Scientists worldwide are searching for the ways to make buildings more efficient and less dependent on emissions-intensive materials. Likewise, MIT scientists have developed a highly energy-efficient design for sustainable construction of a large community building from world’s oldest construction materials.
In particular, scientists used the Longhouse, massive timbers made of conventional lumber. The design is expected to explore new application for this material including safe and sound high-rise buildings.
John Klein, a research scientist in MIT’s architecture department who taught a workshop called Mass Timber Design that came up with the new design, explains that “in North America, we have an abundance of forest resources, and a lot of it is overgrown. There’s an effort to find ways to use forest products sustainably, and the forests are actively undergoing thinning processes to prevent forest fires and beetle infestations.”
“Most of the builders have already started using mass timber for construction purpose. One of the largest mass timber buildings in the U.S. is the new 82,000-square-foot John W. Olver Design Building at the University of Massachusetts at Amherst.”
People’s major concern after listening about such type of construction is fire. But, lab-test have suggested that using mass timber can resist fire better than steel. It is fire resistant because, wood exposed to fire naturally produces a layer of char, which is highly insulating and can protect the bulk of the wood for more than two hours.
The newly designed structure includes massive beams made from layers of wood veneers laminated together, a process known as laminated veneer lumber (LVL), made into panels 50 feet long, 10 feet wide, and more than 6 inches thick. These are sliced to size and used to make a progression of large curves, 40 feet tall to the central peak and spanning 50 feet over, made of areas with a triangular cross-segment to include structural strength.
A progression of these curves is assembled to make a vast encased space with no requirement for interior basic backings. The pleated design of the rooftop is designed to suit sun oriented boards and windows for natural lighting and latent sun solar heating.
Demi Fang, an MIT architecture graduate student who was part of the design team said, “The structural depth achieved by building up the triangular section helps us achieve the clear span desired for the communal space, all while lending a visual language on both the interior and the exterior of the structure. Each arch tapers and widens along its length, because not every point along the arch will be subject to the same magnitude of forces, and this varying cross-section depth both expresses structural performance while encouraging materials savings.”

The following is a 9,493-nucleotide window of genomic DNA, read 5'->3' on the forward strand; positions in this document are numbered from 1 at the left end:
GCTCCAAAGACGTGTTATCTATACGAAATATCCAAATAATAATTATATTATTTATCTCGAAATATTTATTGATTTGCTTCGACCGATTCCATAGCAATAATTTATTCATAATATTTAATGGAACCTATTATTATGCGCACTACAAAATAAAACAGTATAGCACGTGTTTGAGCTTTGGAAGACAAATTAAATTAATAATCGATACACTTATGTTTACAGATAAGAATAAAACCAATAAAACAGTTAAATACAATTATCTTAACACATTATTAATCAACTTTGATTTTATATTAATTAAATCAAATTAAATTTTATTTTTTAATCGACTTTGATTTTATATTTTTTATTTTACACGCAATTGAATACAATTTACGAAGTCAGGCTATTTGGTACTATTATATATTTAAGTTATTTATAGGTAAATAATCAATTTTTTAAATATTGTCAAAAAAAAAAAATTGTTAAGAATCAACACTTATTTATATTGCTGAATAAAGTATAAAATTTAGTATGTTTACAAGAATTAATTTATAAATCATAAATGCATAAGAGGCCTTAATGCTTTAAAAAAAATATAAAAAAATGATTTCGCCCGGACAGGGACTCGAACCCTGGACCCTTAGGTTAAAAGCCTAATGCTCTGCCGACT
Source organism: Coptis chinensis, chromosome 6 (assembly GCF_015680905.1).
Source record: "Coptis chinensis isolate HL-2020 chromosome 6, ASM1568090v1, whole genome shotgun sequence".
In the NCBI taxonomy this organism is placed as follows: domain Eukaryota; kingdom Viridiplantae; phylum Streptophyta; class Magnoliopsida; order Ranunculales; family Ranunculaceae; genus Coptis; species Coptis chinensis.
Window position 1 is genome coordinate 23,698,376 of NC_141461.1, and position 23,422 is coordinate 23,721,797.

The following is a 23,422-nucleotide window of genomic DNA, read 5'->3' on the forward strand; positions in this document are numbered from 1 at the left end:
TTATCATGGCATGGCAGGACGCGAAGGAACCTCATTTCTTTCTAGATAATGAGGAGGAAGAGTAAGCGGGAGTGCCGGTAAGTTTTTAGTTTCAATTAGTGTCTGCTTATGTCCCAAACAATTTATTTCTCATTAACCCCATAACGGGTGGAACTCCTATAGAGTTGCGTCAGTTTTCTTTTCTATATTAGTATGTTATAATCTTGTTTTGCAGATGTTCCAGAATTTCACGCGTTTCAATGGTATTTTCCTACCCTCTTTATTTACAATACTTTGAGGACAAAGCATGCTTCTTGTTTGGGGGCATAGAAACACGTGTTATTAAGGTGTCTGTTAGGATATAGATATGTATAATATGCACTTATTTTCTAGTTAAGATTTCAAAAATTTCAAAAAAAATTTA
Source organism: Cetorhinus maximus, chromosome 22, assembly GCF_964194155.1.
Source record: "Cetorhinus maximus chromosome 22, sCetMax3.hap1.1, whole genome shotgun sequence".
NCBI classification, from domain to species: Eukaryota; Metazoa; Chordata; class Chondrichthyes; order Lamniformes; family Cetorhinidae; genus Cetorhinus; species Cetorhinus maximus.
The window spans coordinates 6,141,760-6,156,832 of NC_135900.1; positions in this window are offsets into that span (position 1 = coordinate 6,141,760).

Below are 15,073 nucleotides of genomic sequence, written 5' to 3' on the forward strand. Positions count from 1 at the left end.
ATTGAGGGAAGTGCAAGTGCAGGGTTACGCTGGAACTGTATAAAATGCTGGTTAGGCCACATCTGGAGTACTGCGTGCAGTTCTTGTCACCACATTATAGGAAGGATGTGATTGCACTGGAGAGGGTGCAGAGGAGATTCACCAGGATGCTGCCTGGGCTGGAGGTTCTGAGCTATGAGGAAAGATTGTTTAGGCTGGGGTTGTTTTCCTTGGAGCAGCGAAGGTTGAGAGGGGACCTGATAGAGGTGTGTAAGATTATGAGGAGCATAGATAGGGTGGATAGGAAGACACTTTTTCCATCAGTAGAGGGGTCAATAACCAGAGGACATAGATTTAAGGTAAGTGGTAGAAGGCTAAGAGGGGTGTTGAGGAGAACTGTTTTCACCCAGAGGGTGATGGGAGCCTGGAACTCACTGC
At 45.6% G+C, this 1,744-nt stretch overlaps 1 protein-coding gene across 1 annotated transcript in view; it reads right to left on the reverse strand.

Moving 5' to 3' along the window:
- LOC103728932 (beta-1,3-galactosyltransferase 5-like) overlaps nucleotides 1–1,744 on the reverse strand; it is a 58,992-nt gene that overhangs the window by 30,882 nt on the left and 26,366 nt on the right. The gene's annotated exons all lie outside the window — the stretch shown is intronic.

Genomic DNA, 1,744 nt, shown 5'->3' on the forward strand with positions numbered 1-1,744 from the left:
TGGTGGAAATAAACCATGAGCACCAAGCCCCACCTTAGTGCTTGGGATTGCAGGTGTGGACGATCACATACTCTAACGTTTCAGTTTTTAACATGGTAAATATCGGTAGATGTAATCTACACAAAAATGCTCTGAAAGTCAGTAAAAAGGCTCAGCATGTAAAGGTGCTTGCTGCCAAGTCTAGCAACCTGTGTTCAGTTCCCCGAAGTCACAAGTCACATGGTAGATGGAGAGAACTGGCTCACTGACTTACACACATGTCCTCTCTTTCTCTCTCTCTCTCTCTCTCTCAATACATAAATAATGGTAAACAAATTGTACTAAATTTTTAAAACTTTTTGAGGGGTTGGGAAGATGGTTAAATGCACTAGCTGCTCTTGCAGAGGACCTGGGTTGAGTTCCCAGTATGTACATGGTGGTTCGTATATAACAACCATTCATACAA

Klein said, “One obstacle to greater use of mass timber for large structures is in current U.S. building codes, which limit the use of structural wood to residential buildings up to five stories, or commercial buildings up to six stories. But recent construction of much taller timber buildings in Europe, Australia, and Canada — including an 18-story timber building in British Columbia — should help to establish such buildings’ safety and lead to the needed code changes.”
Steve Marshall, an assistant director of cooperative forestry with the U.S. Forest Service, who was not involved in this project. Longhouse is a wonderfully creative and beautifully executed example of the design potential for mass timber. The mass timber is poised to become a significant part of how America builds.”
“The sustainability implications for the places we live, work, and play are huge. In addition to the well-known ramifications such as the sequestration of carbon within the buildings, there are also community benefits such as dramatically reduced truck traffic during the construction process.”
The Longhouse design was developed by a cross-disciplinary team in 4.S13 (Mass Timber Design), a design workshop in MIT’s architecture department that explores the future of sustainable buildings. The team included John Fechtel, Paul Short, Demi Fang, Andrew Brose, Hyerin Lee, and Alexandre Beaudouin-Mackay. It was supported by the Department of Architecture, BuroHappold Engineering, and Nova Concepts.